The Shy Introvert

The shy introvert prefers being by themselves.  To the SI, starting a conversation is a terrifying thing.  They do enjoy tasks that can be done solo.  Even extremely complicated & skilled jobs are no match for an SI who is able to concentrate.  SIs tend to be very empathetic and deep thinkers.

In church life, they are more than willing to help but being in front of people is scary.  SIs typically do not like being in the midst of a large group.  Fellowships, concerts, and morning worship are not their favorite time, but they do enjoy small groups and accountability groups if they do not have to initiate the conversation.  SIs are often the backbone of the church, unseen but indispensable. 

If you are one:  The church needs you!!  When you look around the church, you may feel like only the outgoing people are important, but that cannot be further from the truth.  There are so many roles in the church, some of which are probably being overlooked.  If you are not sure how you can serve & you do not want to ask, attend a business meeting and see where you might fit.  Your empathy and awareness of other people’s emotions are crucial to unity within the church.  Find a person who will speak for you (like Moses did) and help others see the bigger picture.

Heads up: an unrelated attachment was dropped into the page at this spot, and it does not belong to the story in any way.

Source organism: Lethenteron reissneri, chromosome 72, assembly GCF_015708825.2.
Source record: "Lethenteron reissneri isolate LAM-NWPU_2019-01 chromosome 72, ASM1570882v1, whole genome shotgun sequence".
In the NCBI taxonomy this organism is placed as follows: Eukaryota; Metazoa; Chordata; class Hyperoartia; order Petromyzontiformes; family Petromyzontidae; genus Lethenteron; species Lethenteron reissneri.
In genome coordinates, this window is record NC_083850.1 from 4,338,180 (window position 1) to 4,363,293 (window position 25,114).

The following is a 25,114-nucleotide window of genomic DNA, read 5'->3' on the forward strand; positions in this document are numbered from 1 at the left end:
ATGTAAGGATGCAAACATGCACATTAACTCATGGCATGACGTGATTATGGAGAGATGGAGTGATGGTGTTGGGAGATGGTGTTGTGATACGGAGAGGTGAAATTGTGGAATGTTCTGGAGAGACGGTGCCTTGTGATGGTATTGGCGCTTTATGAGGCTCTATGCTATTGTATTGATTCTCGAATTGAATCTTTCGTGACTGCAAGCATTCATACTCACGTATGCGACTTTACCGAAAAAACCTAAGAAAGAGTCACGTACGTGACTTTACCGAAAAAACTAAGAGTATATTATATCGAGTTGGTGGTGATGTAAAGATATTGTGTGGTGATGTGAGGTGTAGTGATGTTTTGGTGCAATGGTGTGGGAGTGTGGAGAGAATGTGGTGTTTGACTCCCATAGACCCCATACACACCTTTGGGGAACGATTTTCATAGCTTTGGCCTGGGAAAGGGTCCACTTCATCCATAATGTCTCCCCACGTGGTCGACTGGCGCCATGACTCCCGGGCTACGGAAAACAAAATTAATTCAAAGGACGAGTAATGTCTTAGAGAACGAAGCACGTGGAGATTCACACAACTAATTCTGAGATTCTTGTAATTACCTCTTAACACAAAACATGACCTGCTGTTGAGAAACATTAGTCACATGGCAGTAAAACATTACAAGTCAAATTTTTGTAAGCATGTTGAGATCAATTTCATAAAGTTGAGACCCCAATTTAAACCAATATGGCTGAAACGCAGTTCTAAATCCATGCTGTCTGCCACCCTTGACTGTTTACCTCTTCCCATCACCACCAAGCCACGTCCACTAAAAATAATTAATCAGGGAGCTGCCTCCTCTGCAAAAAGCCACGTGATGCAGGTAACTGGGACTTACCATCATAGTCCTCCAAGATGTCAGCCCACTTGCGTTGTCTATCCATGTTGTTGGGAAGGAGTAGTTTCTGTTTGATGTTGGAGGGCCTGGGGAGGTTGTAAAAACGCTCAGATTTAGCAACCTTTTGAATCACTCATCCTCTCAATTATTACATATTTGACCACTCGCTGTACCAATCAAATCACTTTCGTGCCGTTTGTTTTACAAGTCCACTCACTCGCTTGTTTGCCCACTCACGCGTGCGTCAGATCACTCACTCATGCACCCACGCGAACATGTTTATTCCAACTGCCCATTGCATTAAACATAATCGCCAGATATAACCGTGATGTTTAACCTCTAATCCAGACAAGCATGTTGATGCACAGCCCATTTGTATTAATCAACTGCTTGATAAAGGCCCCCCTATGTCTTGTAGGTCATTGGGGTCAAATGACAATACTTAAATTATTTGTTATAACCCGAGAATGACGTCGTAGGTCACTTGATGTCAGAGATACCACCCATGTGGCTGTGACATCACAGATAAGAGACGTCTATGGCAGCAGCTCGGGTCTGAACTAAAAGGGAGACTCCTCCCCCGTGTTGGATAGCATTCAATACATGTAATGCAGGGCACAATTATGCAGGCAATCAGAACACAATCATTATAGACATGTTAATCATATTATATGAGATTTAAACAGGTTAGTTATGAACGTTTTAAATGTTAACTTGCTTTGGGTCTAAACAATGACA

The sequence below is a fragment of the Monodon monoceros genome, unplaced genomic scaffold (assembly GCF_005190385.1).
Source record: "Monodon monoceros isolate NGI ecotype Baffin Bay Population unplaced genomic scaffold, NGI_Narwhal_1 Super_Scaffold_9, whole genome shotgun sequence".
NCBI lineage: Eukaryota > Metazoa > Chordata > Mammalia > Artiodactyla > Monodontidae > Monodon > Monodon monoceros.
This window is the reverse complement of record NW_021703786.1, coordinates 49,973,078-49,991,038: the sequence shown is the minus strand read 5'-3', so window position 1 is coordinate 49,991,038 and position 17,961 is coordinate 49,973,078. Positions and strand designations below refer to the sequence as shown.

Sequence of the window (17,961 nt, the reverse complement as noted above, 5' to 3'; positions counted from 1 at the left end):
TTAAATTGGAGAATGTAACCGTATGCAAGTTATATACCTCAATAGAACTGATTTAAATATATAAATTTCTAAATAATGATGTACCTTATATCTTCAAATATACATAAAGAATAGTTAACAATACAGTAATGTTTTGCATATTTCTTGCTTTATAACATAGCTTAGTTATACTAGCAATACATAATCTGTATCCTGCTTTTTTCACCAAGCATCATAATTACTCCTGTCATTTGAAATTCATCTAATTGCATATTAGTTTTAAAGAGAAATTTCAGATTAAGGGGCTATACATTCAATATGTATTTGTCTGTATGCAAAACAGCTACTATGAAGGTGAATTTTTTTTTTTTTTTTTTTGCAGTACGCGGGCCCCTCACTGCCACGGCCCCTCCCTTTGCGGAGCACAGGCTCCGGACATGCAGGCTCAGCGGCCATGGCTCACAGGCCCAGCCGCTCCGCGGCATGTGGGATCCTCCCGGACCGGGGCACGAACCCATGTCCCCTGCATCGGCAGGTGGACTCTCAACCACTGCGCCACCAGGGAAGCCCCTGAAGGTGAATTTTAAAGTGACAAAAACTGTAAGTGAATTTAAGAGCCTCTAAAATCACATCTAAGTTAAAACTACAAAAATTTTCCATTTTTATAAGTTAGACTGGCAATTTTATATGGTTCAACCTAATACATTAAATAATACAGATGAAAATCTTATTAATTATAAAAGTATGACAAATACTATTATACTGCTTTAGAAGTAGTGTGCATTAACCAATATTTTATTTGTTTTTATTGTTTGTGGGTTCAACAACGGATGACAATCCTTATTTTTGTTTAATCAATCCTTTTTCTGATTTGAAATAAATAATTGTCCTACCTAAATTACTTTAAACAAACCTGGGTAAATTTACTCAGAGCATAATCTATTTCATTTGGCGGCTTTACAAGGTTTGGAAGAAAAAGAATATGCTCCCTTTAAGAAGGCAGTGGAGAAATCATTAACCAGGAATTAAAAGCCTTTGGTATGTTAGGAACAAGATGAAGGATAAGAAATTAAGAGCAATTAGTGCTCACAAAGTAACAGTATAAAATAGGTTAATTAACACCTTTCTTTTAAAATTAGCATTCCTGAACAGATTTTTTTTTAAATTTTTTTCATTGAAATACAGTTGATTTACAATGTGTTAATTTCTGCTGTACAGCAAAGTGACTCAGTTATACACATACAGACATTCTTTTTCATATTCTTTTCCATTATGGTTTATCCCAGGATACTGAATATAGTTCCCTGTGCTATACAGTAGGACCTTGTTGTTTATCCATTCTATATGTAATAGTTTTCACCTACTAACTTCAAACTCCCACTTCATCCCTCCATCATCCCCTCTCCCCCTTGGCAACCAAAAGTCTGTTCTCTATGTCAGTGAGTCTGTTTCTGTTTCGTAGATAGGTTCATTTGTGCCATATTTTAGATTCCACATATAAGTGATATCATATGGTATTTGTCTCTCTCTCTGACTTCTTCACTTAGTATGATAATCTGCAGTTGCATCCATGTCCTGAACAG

How to love them:  Please understand that for an SI to even come through the door is an act of courage.  Always take time to notice them, but do not overwhelm them with lots of people.  The SI will not fight to be heard.  Even in a one-on-one conversation, the SI will not speak up.   If the other person interrupts and dominates the conversation, they will shut down and cease to converse.  Seek above all else to be a listening ear and occasionally a voice for their great ideas.  Be a consistent presence without being an overwhelming force, reassure them that they belong and help them find that place.

Now, let us take a look at the less obvious pairs:

The Outgoing Introvert

Yes, this is a thing  This is often called an “extroverted introvert” or an “ambivert”.  The OI looks like an outgoing extrovert, but they eventually burn out.  The OI can “turn on” their outgoing personality for social events.  They know how to work a crowd, start a conversation, and make friends.  However, all of these activities leave them exhausted.  They may enjoy it, but it is definitely work for them.  OIs will occasionally disappear for rest & relaxation away from people.  If an OI is forced to be “on” for too long, they will crash; shutting down for several days or longer in order to recover.

In church life, they are more willing to be up front, but they may be less quick to volunteer.  An OI will usually say things like, “If you need me, I’ll help.”  Often, they will do just about anything, but long-term commitments are stressful.  Like a shy introvert, they prefer small groups and accountability partners, but it may be hard to tell since they navigate a crowd well.  

If you are one:  The church needs you!!  You are a bridge builder.  You can start the conversation but then move things on to another person.  Don’t feel bad when you need to rest, rest is a good thing!  It’s okay to turn down opportunities, but don’t get too comfortable saying no.  Seek out a few meaningful relationships in the church and invest in those.